Brussels could be about to rule that Poland’s aid for its shipyards has been illegal under EU rules. If the money has to be returned, it could bankrupt the yards, and possibly scuttle more than 8,000 jobs. The conclusions of a three-year probe by the European Commission could also be devastating to the centre-right government.
Yet a Commission spokesman said the Poles still have a chance: “If the Polish authorities produce new concrete and credible solutions within a short space of time that could be implemented immediately to ensure the long-term viability of these two shipyards, the Commission would naturally assess such proposed solutions before taking a decision.”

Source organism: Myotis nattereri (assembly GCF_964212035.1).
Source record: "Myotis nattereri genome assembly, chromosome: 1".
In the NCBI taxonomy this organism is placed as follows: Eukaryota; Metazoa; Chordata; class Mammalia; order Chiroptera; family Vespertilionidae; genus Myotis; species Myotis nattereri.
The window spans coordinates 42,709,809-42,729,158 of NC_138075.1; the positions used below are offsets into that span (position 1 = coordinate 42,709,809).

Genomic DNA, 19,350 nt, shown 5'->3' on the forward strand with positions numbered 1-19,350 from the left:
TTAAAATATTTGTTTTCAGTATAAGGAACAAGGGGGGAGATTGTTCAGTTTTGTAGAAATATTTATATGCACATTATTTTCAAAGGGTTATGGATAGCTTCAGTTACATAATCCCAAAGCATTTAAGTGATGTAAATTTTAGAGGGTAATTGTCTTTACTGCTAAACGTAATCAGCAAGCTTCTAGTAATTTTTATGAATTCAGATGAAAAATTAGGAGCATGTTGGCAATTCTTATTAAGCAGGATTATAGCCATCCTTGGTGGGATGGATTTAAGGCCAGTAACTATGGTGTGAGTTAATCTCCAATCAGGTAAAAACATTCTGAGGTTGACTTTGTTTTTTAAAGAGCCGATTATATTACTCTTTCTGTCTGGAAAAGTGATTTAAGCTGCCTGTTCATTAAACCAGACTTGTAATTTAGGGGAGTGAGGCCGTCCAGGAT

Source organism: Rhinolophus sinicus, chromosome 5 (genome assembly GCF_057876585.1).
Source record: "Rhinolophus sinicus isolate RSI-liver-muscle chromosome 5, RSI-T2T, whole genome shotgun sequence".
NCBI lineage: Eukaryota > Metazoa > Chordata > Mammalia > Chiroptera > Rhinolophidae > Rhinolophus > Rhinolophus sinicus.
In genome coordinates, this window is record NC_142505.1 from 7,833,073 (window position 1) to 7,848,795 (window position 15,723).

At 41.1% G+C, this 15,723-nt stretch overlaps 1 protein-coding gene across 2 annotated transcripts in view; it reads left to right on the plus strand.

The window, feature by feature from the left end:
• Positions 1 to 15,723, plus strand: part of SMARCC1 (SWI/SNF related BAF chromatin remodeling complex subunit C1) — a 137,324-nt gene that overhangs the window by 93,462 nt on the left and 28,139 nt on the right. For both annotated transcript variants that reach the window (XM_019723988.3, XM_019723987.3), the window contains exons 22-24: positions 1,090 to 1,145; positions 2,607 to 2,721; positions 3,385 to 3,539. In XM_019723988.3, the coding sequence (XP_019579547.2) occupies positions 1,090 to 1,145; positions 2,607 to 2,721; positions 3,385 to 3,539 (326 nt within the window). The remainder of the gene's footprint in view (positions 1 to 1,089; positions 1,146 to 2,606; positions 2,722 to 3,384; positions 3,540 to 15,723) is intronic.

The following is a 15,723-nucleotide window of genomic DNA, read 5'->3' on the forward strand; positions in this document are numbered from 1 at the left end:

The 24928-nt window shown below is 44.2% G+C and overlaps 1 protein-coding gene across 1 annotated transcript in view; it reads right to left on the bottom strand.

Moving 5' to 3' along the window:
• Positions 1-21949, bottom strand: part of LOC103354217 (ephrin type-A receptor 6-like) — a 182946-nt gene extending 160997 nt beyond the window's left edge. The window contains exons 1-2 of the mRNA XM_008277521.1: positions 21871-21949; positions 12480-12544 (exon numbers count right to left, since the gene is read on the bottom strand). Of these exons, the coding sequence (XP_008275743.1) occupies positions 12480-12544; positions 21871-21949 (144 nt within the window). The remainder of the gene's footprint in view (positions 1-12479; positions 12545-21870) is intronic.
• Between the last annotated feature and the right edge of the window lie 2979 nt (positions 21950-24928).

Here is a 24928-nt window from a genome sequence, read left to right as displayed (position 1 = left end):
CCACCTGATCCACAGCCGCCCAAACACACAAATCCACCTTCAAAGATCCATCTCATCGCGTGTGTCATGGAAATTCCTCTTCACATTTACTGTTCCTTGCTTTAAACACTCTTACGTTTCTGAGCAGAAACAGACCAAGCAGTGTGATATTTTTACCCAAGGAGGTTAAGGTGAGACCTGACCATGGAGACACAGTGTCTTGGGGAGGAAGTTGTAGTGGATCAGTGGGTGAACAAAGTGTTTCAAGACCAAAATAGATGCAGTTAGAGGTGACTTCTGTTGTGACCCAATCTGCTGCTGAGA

This means Warsaw can still submit restructuring plans for Gdynia and Szczecin. The third major shipyard, Gdansk, bought last year by Ukrainian group Industrial Donbass Union, has been given a month to send an overhaul programme to Brussels.
Gdansk and other shipyards represent the cradle of the Solidarity movement which helped trigger the fall of communism in Poland.
The Polish economy minister has said privatisation could save the companies. State aid for all three yards was estimated at 1.5 billion euros.
Poland joined the EU in 2004.